THE Greatest Moment

By HOWARD BERGER

TORONTO (Oct. 11) – Twenty years ago today. Unbelievable!

As long as I’m alive – and have my faculties – I’ll remember exactly where I was in the late-afternoon of Sunday, Oct. 11, 1992. Even if I lose my faculties, video affirmation of my whereabouts will exist.

For posterity, I was standing at field level in the Oakland Coliseum – next to the visitors’ dugout – roughly 30 feet to the right of home-plate. It was Game 4 of the 1992 American League Championship Series between the Toronto Blue Jays and Oakland A’s – top of the ninth inning; Blue Jays leading the best-of-seven series, 2-1, but trailing in the game, 6-4.

Covering the ALCS as a reporter for The Fan-590, Canada’s first all-sports radio station, I had watched 7½ innings from the auxiliary press box in the upper-deck of the Coliseum, slightly down the third-base line. In the bottom of the eighth, I made my way to the media lounge between the clubhouses. For whatever reason, I chose to leave the lounge and descend a long stairwell that led to a fenced-in walkway between the dugouts. I turned right and parked myself next to Blue Jays’ radio analyst Jerry Howarth.

From that perch, Jerry and I witnessed the single-most dazzling moment in the 36-year history of the Blue Jays.    

ROBERTO ALOMAR CELEBRATES THE MOST SIGNIFICANT PLAY IN TORONTO BASEBALL HISTORY – AT THE OAKLAND COLISEUM – SUNDAY, OCT. 11, 1992.

The situation appeared all but hopeless for the visitors: down by two runs and facing the most dominant pitcher I’ve ever seen.

During the late-’80s and early-’90s, Dennis Eckersley was about the surest thing in baseball. When he appeared in a save situation, Oakland almost never lost. His fastball and pin-point control were deadly. A’s captured the American League pennant in 1988-89-90 and 1992; they won the ’89 World Series over San Francisco – its opener at Candlestick Park famously postponed after the Bay Area was rocked by a 6.9-magnitude earthquake.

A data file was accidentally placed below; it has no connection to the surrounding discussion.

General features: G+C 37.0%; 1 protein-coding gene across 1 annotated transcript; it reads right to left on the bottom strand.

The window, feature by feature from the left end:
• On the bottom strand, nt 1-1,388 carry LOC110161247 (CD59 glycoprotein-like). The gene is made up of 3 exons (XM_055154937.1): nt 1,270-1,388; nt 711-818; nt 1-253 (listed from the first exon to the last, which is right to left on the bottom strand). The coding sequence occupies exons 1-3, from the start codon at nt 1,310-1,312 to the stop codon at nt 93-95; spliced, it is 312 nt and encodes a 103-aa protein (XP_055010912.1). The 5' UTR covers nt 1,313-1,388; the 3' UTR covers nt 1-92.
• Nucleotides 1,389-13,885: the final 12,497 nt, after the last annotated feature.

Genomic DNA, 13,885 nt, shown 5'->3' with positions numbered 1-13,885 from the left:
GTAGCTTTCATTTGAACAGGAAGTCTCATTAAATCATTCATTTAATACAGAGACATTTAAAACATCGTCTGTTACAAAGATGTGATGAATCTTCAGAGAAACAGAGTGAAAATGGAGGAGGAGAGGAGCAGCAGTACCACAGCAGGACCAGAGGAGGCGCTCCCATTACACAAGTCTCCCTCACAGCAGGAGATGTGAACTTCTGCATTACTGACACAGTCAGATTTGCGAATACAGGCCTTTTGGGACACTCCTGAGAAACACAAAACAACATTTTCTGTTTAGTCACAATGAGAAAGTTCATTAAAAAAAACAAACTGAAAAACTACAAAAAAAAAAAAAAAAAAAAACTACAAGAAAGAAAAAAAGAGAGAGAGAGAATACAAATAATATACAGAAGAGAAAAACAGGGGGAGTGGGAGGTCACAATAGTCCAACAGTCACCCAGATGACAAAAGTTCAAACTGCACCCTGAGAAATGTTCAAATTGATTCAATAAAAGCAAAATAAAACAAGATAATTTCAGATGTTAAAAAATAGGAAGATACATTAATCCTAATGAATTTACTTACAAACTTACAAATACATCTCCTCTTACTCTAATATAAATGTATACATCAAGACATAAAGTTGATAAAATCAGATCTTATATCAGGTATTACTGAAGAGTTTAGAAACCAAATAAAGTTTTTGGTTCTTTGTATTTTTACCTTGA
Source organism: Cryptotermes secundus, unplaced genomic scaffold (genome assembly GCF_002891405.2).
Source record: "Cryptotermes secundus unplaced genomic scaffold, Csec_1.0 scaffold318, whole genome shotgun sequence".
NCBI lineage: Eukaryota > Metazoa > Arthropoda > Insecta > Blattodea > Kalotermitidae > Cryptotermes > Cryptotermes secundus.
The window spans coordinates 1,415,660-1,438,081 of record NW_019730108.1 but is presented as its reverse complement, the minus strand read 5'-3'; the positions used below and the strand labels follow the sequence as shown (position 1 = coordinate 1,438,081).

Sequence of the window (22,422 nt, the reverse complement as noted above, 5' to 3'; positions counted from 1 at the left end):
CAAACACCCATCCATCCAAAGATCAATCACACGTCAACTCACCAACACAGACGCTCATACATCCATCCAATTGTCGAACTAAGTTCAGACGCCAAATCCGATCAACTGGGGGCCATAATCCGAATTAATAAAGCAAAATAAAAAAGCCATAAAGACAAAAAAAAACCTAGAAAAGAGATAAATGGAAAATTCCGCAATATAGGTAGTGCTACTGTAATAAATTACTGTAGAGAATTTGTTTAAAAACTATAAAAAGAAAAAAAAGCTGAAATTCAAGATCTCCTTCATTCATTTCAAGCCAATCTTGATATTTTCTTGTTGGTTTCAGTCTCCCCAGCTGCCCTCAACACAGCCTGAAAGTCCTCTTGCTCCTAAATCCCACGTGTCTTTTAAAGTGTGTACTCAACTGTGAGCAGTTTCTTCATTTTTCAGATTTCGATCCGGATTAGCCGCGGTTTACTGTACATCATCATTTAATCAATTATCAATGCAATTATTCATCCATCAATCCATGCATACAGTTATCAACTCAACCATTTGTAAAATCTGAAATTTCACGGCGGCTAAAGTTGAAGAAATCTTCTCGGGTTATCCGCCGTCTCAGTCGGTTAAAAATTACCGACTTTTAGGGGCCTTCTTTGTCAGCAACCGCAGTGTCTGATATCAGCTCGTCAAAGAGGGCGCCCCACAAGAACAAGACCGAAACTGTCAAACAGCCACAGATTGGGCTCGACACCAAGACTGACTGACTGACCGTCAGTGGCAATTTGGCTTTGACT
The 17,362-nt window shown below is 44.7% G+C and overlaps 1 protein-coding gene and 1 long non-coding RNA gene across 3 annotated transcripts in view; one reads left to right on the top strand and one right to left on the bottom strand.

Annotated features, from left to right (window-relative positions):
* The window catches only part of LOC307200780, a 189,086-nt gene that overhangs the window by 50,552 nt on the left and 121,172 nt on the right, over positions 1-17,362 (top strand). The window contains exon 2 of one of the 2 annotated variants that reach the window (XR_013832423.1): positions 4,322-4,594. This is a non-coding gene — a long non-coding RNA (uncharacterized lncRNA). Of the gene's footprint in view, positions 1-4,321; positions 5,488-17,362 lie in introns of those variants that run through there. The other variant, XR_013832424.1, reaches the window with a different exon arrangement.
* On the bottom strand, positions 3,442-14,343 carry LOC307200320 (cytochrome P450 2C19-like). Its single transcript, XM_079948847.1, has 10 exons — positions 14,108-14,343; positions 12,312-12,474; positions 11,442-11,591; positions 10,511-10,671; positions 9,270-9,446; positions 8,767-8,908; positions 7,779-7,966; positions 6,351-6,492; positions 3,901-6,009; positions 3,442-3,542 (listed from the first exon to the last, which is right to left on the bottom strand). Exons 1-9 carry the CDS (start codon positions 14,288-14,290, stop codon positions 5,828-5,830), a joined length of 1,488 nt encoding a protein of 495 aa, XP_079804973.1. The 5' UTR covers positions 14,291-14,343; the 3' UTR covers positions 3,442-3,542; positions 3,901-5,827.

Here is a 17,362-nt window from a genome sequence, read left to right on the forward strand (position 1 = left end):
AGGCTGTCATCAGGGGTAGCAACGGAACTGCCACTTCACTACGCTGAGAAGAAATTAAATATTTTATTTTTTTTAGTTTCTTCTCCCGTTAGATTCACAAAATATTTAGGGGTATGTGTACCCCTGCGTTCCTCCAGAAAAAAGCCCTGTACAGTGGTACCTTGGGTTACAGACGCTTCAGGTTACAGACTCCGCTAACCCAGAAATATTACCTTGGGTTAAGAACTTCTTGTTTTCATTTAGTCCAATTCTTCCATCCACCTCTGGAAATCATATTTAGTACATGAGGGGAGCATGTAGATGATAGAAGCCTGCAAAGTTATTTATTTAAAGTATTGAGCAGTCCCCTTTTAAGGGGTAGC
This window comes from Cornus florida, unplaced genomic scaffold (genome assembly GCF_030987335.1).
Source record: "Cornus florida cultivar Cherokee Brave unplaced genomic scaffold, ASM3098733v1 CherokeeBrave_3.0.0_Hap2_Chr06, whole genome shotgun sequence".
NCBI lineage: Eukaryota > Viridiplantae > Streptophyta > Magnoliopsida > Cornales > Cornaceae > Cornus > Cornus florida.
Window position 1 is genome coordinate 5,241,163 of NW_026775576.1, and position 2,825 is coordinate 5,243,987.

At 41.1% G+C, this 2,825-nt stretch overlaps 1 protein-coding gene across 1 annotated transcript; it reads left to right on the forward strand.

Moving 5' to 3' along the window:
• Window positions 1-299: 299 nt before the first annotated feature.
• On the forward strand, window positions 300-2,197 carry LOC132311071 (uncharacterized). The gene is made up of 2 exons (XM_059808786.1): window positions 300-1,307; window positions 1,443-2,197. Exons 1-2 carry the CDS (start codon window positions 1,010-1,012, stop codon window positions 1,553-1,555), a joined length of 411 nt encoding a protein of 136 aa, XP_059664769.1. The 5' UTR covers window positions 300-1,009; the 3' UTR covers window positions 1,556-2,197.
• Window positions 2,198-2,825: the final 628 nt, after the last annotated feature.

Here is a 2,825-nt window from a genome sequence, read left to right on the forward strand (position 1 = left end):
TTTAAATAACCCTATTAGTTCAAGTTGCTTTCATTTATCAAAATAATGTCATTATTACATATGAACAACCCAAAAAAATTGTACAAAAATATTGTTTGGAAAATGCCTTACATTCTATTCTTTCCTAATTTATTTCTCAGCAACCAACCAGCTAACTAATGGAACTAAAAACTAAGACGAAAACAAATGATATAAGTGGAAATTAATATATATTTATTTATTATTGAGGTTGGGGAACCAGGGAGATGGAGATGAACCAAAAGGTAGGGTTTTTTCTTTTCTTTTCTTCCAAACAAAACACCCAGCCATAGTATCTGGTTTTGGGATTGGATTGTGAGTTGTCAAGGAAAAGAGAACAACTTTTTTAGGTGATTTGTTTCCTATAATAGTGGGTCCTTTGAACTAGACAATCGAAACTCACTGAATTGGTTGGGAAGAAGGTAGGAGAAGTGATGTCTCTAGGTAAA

Eckersley had angered the Blue Jays when he pumped his fist at the visitors’ dugout after striking out third-baseman Ed Sprague to end the top of the eighth inning. Jays center-fielder Devon White led off the ninth with a single to left and moved to third on an error by Rickey Henderson.

That’s when Toronto second-baseman Roberto Alomar – the best player at any position in franchise history – stepped to the plate.

Alomar hammered an Eckersley pitch into the right-field bleachers to promptly tie the game (Oakland had earlier built a 6-1 lead). As soon as he dropped his bat, Alomar thrust both arms into the air and let out a whoop. He began to jog toward first base as the ball cleared the fence. The sound I’ll never forget came from my immediate right – in the visitors’ dugout.

Remembering how Eckersley had shown them up with the fist-pump five minutes earlier, the Blue Jays unleashed a verbal attack on the Oakland pitcher that would have embarrassed a sailor.

Never before had I been party to such raw invective.

ROBERTO ALOMAR BEGINS HIS TRIUMPHANT JOG TOWARD FIRST BASE AFTER SLUGGING THE MOST IMPORTANT HOME RUN IN BLUE JAYS HISTORY.

In the top of the 11th inning, Pat Borders brought home Derek Bell with a sacrifice fly for the decisive run. Blue Jays held on to win the game, 7-6, and grab a 3-1 stranglehold on the ALCS. Three days later – at SkyDome (now Rogers Centre) – Toronto baseball fans celebrated the Blue Jays’ long-sought American League pennant. Jays went on to beat the Atlanta Braves for their first of consecutive World Series triumphs.

TELEVISION SEQUENCE OF ALOMAR HOME RUN

ECKERSLEY DELIVERS PITCH (ABOVE) TO ALOMAR, WHO HAMMERS THE BALL OVER THE FENCE IN RIGHT FIELD AND THROWS ARMS IN THE AIR…

JUBILANT ALOMAR (ABOVE) BEGINS HOME-RUN TROT.

AND I SAW IT ALL, UP CLOSE

YOU CAN SEE ME STANDING AT FIELD LEVEL IN THESE SHOTS FROM THE CENTER-FIELD CAMERA; I BEGIN TO COME INTO VIEW AT FAR-LEFT AND EMERGE FROM BEHIND A PHOTOGRAPHER WEARING WHITE SHIRT…

ALOMAR PASSES 20 FEET IN FRONT OF ME AND MY BUSHY MUSTACHE (ABOVE) – I WAS 33 YEARS OLD – ON HIS WAY TO FIRST BASE…

AND LEAVES ME BEHIND (ABOVE) AS SUN GLEAMS OFF BATTING HELMET.

NEWSPAPER COVERAGE OF ALOMAR MOMENT

FROM MY LARGE, HEAVY-BOUND SCRAPBOOK OF THE 1992 ALCS…

      

      

BASEBALL FANS AT OAKLAND COLISEUM WAVED THIS CARDBOARD BANNER THROUGHOUT GAME 4 OF THE ALCS, 20 YEARS AGO THIS AFTERNOON.

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